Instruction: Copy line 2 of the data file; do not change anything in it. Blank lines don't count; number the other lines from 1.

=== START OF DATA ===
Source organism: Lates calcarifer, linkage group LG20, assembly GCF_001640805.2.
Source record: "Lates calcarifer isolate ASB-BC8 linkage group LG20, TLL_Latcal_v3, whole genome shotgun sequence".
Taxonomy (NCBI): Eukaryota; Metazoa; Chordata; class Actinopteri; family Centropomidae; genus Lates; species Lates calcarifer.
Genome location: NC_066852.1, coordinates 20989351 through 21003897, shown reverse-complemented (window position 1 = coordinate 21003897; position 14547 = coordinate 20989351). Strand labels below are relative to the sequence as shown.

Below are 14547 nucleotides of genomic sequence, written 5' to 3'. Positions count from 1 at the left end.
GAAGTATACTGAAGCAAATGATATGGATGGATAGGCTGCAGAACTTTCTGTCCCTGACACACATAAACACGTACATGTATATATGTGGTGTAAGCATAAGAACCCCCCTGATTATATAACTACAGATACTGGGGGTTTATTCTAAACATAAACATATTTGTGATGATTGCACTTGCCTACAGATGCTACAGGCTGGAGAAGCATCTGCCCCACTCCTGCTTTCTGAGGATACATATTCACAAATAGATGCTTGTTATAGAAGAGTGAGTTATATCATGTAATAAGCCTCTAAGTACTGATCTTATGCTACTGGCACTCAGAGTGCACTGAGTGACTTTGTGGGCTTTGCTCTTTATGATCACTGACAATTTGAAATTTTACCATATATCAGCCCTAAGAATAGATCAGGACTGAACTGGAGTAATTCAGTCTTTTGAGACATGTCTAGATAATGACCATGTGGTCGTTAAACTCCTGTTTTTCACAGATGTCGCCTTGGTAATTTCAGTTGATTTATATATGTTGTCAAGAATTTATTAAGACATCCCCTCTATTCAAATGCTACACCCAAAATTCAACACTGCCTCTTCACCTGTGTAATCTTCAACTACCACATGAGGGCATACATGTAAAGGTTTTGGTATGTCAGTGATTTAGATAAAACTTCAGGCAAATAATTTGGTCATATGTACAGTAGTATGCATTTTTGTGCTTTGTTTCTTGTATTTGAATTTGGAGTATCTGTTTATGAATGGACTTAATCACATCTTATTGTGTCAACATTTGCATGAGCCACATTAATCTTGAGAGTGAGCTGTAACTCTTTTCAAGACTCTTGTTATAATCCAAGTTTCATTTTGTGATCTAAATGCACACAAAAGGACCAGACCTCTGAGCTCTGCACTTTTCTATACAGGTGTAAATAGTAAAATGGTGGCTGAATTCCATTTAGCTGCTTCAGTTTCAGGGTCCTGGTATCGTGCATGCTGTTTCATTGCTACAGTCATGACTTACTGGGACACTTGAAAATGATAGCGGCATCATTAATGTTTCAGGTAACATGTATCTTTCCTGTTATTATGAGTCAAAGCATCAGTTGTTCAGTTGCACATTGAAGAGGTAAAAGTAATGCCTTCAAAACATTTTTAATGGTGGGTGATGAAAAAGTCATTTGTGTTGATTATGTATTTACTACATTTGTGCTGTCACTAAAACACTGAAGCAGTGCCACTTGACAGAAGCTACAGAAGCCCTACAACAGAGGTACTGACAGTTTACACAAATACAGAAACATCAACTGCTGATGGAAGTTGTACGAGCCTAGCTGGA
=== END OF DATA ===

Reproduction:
Source record: "Lates calcarifer isolate ASB-BC8 linkage group LG20, TLL_Latcal_v3, whole genome shotgun sequence".